Scotland’s legacy from the London Olympics could be 250,000 tons of polluted soil

It has emerged today that contractors working for the Olympic Development Authority have made an approach to the Scottish Environmental Protection Agency (SEPA) for permission to dump a quarter of a million tons of toxic waste soil in central Scotland.

The soil, contaminated by oil and diesel, has been excavated from the site of the London Olympics and is now ready to roll 350 miles northwards to a site thought to be near Falkirk, should SEPA give the nod.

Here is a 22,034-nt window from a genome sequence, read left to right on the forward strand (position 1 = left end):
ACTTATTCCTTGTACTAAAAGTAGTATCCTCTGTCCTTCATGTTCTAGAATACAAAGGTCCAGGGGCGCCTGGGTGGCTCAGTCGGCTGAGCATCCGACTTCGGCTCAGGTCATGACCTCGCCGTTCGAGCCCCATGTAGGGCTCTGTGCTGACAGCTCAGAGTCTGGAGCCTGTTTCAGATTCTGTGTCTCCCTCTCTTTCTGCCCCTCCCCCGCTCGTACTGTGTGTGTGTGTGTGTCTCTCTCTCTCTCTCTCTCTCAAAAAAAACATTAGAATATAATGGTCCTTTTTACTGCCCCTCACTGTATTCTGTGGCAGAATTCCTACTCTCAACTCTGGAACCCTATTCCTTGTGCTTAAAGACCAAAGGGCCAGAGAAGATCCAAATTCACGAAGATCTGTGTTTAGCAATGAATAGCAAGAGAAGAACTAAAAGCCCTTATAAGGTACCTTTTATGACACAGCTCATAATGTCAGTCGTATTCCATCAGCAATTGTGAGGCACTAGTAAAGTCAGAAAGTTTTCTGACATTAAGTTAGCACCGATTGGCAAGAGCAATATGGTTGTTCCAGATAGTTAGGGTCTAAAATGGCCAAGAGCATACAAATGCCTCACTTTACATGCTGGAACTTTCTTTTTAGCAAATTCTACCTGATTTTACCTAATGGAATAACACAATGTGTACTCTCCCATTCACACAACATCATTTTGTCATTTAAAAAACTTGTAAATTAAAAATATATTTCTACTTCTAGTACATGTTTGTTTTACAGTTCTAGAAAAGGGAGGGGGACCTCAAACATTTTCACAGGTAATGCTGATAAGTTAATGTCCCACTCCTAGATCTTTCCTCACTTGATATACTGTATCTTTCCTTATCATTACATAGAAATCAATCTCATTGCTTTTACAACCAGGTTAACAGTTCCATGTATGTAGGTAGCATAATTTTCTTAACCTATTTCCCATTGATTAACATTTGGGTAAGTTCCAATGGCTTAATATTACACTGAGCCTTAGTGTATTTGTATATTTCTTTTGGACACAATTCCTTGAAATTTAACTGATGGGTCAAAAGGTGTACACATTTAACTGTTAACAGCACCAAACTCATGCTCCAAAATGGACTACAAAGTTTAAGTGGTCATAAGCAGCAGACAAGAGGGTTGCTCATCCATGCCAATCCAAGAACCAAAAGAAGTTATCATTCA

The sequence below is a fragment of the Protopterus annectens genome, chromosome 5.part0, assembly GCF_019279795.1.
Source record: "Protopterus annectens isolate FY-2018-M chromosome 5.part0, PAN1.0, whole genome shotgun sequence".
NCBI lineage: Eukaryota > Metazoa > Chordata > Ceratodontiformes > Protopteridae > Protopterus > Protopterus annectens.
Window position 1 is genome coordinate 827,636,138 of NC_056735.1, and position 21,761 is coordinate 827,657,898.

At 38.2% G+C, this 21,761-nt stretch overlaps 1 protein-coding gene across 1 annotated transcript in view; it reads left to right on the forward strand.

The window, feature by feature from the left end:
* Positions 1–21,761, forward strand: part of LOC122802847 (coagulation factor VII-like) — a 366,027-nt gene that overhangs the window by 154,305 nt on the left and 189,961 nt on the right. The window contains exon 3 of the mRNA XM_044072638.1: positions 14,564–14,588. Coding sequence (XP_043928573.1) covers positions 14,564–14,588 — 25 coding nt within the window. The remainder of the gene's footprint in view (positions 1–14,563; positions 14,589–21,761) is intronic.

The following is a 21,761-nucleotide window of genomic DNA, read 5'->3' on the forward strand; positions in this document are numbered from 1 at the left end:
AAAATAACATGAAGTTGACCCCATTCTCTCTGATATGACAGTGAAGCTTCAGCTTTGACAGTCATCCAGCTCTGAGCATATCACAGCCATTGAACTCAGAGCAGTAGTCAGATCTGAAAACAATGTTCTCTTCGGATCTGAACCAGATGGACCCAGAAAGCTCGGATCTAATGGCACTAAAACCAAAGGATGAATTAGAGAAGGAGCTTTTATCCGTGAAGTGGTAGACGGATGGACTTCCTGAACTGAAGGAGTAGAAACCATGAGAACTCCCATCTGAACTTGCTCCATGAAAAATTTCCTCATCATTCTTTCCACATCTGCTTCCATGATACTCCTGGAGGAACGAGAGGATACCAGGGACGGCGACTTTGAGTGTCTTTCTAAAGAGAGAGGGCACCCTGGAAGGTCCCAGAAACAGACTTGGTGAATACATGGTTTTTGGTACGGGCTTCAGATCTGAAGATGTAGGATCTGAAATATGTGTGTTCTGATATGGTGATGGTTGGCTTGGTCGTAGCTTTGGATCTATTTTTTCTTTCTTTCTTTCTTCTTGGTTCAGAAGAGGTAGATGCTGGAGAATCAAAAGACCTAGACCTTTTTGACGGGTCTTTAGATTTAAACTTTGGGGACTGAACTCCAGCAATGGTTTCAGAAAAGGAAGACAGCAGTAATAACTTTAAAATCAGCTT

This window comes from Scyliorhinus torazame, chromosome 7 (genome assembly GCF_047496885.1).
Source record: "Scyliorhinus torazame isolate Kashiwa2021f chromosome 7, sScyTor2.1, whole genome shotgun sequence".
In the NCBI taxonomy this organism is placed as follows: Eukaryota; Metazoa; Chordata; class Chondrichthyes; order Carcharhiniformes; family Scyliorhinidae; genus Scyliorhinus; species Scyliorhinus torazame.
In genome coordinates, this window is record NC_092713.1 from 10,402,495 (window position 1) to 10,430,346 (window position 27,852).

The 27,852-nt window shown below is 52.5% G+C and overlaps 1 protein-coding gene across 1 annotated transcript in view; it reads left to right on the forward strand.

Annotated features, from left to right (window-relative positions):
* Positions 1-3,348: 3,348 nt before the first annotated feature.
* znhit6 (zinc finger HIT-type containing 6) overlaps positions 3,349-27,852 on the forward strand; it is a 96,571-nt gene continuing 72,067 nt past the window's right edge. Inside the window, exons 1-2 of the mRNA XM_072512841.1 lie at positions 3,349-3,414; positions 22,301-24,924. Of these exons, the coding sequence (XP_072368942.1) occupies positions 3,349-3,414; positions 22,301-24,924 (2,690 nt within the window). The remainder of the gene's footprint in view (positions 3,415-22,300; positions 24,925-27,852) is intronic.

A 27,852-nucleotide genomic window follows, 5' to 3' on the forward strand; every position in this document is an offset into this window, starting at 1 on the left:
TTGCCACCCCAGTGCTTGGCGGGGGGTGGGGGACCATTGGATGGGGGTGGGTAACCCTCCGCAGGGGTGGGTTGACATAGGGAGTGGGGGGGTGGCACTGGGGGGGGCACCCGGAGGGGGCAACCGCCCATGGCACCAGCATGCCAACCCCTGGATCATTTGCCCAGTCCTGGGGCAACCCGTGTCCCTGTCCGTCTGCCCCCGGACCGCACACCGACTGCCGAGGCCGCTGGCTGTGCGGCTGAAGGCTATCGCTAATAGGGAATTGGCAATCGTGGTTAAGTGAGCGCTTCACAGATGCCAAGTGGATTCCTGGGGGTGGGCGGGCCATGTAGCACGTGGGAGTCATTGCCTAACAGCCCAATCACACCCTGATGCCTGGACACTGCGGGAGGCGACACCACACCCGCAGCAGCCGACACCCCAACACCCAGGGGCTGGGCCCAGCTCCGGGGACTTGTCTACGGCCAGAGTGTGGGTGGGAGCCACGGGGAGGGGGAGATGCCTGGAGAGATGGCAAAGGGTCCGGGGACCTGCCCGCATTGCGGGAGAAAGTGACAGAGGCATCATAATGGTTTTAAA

Amid outrage from environmentalists, Green MSP Robin Harper asked: ‘Should Scotland’s legacy from the Olympic Games really be hundreds of tons of polluted soil’? He also made the point that: ‘the waste must be dealt with appropriately and near the original site. Whatever treatment it would get in Scotland they should be doing locally; and that’s before you consider the huge carbon cost of transporting it all up to Scotland’.

The oxygen of publicity is always a stout piece of armoury. After the disclosure, the Olympic Development Authority has asked the contractors concerned to try and find a site nearer London.

SEPA will only say that it is ‘currently awaiting further information from the operator before coming to a decision’.

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